Recently an audience member at Hand to God on Broadway decided that walking onto the stage and plugging his phone into an outlet that was A PART OF THE SET was appropriate. Let’s just say this: it most certainly was not.

For many of you, life without cellphones is something you cannot even imagine. Nor can you imagine a world where you felt the need to dress up for the theatre. And look, I am not an elitist. I fully believe that it is important for people to wear what makes them feel most uniquely themselves. However, I have put together a list of my etiquette suggestions for the modern theatergoer — in hopes that we can remember that we are all in this together!

  • Wear clothing in which you would be proud to be photographed. It will make going to the theatre feel like an event. That means no ratty shorts, no flip-flops and nothing you wouldn’t want a date to see you in! And bonus — you never know who you are going to run into! You might want to grab a photo with a handsome actor at the stage door!

 

Kate Lumpkin on Opening Night
Kate Lumpkin on Opening Night
Kate Lumpkin on a typical (non-opening) night out at the theatre
Kate Lumpkin on a typical (non-opening) night out at the theatre

 

 

 

 

 

 

 

 

 

 

 

 

  • If you must have snacks in the theatre, do not eat them loudly during the show. The person sitting next to you will give you side eye if you unwrap you Snickers bar during the opening number.
  • Many theatres not only allow beverages now, they also provide them. If you plan on drinking during the show be subtle about it. Also, know your limits if you are drinking an alcoholic beverage. You can be (should be) kicked out of the theatre if you get too rowdy. 
  • Turn your cellphone off. Just turn it off. Don’t put it on silent. Don’t check it during the slower numbers. Don’t take pictures. Don’t record the show on your voice notes. JUST TURN IT OFF. You paid a large amount of money to be here (though, if you want to pay a little less, our insider ticket discount page might help!) The person next to you paid a large amount of money for theirs, too — they do not want to watch your face light up every time you receive a text message or miss a call. If you know that you can’t go for three hours without your cell phone — don’t go to the theatre.
  • Show up on time. Check your tickets several times and know when the show begins. Not all shows start at 8:00 PM anymore. Some start at 7:00 PM or 7:30 PM. Often, performances start at different times on different days of the week. There is nothing worse than missing the first hour of a show because you failed to look at your tickets! I always like to be there thirty minutes early. That way I can settle into my seat, go to the bathroom if I need to, and read through my Playbill! I love reading bios and knowing more about the actors I am going to see!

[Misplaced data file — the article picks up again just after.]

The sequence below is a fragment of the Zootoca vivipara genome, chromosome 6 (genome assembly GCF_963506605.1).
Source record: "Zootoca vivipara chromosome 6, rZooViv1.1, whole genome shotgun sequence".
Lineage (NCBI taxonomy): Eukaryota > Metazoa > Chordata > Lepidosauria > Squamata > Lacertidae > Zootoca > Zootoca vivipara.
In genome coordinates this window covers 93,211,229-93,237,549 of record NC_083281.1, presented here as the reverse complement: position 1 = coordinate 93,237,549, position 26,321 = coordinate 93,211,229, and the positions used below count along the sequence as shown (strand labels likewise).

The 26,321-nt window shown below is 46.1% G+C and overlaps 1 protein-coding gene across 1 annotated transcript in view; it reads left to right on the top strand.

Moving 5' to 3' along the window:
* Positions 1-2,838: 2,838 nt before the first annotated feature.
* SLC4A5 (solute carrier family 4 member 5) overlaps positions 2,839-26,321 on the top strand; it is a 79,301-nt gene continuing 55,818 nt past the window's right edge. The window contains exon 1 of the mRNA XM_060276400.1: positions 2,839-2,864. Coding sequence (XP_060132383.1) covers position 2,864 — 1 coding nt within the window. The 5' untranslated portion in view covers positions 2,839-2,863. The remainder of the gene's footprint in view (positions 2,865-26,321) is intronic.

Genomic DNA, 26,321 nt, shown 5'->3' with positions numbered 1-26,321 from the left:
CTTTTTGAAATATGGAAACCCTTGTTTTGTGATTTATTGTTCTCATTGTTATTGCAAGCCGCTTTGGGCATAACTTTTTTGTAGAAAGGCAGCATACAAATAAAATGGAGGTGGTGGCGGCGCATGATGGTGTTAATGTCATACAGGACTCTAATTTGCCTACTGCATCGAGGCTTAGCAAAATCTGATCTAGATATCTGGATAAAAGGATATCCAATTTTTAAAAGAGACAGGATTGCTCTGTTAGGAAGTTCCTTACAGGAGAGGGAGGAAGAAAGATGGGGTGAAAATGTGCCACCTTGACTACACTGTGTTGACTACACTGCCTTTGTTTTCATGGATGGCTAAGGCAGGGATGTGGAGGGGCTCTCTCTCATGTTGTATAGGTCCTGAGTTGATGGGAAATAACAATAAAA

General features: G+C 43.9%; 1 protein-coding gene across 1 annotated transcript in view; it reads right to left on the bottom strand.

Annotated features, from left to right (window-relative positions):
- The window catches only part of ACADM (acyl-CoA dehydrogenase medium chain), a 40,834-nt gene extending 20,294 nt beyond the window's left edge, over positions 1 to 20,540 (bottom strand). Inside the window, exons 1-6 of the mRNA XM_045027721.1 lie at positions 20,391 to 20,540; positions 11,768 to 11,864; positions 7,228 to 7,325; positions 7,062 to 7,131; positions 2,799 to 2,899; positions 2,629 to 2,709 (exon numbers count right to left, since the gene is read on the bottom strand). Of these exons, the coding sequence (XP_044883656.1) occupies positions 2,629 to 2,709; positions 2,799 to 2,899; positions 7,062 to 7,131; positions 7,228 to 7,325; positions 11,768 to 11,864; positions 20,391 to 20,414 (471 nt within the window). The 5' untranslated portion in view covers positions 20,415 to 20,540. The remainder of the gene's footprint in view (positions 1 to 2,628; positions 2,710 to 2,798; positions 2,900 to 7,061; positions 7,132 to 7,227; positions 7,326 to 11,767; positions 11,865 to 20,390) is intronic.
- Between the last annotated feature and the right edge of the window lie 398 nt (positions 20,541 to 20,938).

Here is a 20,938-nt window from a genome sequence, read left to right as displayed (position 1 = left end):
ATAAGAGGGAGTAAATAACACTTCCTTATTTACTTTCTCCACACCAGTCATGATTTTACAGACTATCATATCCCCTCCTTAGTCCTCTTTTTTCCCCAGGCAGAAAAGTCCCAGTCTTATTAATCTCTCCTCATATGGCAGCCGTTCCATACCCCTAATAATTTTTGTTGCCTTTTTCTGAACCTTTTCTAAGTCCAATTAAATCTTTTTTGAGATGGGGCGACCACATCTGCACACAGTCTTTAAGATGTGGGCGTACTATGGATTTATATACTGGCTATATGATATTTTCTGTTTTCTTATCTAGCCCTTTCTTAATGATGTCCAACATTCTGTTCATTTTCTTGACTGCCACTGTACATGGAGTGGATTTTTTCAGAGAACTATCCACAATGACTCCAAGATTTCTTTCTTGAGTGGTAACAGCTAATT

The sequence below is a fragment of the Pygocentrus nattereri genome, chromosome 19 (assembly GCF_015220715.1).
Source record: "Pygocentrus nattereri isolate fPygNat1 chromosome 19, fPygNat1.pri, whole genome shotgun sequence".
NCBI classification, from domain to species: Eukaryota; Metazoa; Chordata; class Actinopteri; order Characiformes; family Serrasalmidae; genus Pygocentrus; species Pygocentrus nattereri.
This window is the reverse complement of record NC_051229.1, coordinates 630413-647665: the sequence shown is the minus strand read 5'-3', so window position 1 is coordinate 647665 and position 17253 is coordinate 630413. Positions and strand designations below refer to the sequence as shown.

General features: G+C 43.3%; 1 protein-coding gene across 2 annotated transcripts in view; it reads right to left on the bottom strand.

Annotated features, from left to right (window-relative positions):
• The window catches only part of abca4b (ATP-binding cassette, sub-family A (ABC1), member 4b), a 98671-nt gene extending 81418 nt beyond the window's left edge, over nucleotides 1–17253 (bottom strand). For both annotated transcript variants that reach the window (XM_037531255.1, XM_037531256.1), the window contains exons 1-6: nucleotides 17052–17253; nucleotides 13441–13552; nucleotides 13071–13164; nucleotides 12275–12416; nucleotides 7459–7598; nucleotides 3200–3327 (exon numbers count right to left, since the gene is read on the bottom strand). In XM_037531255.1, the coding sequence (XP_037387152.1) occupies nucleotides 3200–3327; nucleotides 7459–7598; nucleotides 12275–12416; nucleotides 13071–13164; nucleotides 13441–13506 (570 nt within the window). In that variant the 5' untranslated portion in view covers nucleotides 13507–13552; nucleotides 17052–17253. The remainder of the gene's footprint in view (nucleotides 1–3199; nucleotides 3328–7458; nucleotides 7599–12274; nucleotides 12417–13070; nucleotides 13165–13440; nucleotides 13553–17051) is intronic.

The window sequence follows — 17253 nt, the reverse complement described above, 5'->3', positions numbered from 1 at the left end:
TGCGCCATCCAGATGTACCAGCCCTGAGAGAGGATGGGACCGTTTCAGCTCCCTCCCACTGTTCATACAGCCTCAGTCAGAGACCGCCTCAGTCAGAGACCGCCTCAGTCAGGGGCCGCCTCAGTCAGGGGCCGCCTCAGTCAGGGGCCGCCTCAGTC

• Be respectful. Everyone has different opinions when viewing theatre. Some people might highly enjoy a show while others are bored out of their minds. If you find that you are not enjoying yourself, be respectful of those around you who are. There is no need to talk about your dislike. Simply wait until intermission or the end of the show and then leave, quietly. You never know who you are sitting next to. It might be the mother of the lead actress! It might be a producer or director associated with the production who you might be auditioning for in a couple of weeks. Because of this, I follow the “TWO BLOCK RULE.” I will not discuss a show until I am at least two full blocks away from the theatre. It protects me from putting my foot in my mouth in front of the creative team or someone’s loved ones.

If we all followed these rules I think the theatre would be a little more enjoyable for everyone. What have I missed? Do you all have any rules that make your theatre going experience easier and a bit kinder to everyone else? Leave a comment below and let me know!

News, thoughts, opinions and advice for the performing arts community.